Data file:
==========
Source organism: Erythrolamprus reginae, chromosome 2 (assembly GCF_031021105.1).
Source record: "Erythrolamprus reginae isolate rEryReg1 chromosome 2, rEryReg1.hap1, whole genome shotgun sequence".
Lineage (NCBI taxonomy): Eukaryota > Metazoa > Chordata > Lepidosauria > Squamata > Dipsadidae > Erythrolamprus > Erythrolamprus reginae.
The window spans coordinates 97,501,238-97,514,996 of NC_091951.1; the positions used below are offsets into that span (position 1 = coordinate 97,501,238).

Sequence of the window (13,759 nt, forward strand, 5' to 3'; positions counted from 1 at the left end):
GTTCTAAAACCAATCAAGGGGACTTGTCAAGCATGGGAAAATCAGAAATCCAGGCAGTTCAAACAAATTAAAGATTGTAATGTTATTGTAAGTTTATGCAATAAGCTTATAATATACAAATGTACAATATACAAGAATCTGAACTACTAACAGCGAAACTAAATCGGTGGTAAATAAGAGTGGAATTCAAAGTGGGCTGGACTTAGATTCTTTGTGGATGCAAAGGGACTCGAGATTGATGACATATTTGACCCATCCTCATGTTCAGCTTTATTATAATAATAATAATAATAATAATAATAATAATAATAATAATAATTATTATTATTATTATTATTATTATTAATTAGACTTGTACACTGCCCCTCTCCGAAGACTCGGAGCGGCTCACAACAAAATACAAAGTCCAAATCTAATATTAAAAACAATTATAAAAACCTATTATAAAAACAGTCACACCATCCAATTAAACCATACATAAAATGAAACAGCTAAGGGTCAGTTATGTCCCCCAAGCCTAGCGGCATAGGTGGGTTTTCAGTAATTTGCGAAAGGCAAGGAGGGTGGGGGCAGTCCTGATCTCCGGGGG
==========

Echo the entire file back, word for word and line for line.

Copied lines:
Source organism: Erythrolamprus reginae, chromosome 2 (assembly GCF_031021105.1).
Source record: "Erythrolamprus reginae isolate rEryReg1 chromosome 2, rEryReg1.hap1, whole genome shotgun sequence".
Lineage (NCBI taxonomy): Eukaryota > Metazoa > Chordata > Lepidosauria > Squamata > Dipsadidae > Erythrolamprus > Erythrolamprus reginae.
The window spans coordinates 97,501,238-97,514,996 of NC_091951.1; the positions used below are offsets into that span (position 1 = coordinate 97,501,238).

Sequence of the window (13,759 nt, forward strand, 5' to 3'; positions counted from 1 at the left end):
GTTCTAAAACCAATCAAGGGGACTTGTCAAGCATGGGAAAATCAGAAATCCAGGCAGTTCAAACAAATTAAAGATTGTAATGTTATTGTAAGTTTATGCAATAAGCTTATAATATACAAATGTACAATATACAAGAATCTGAACTACTAACAGCGAAACTAAATCGGTGGTAAATAAGAGTGGAATTCAAAGTGGGCTGGACTTAGATTCTTTGTGGATGCAAAGGGACTCGAGATTGATGACATATTTGACCCATCCTCATGTTCAGCTTTATTATAATAATAATAATAATAATAATAATAATAATAATAATAATAATTATTATTATTATTATTATTATTATTAATTAGACTTGTACACTGCCCCTCTCCGAAGACTCGGAGCGGCTCACAACAAAATACAAAGTCCAAATCTAATATTAAAAACAATTATAAAAACCTATTATAAAAACAGTCACACCATCCAATTAAACCATACATAAAATGAAACAGCTAAGGGTCAGTTATGTCCCCCAAGCCTAGCGGCATAGGTGGGTTTTCAGTAATTTGCGAAAGGCAAGGAGGGTGGGGGCAGTCCTGATCTCCGGGGG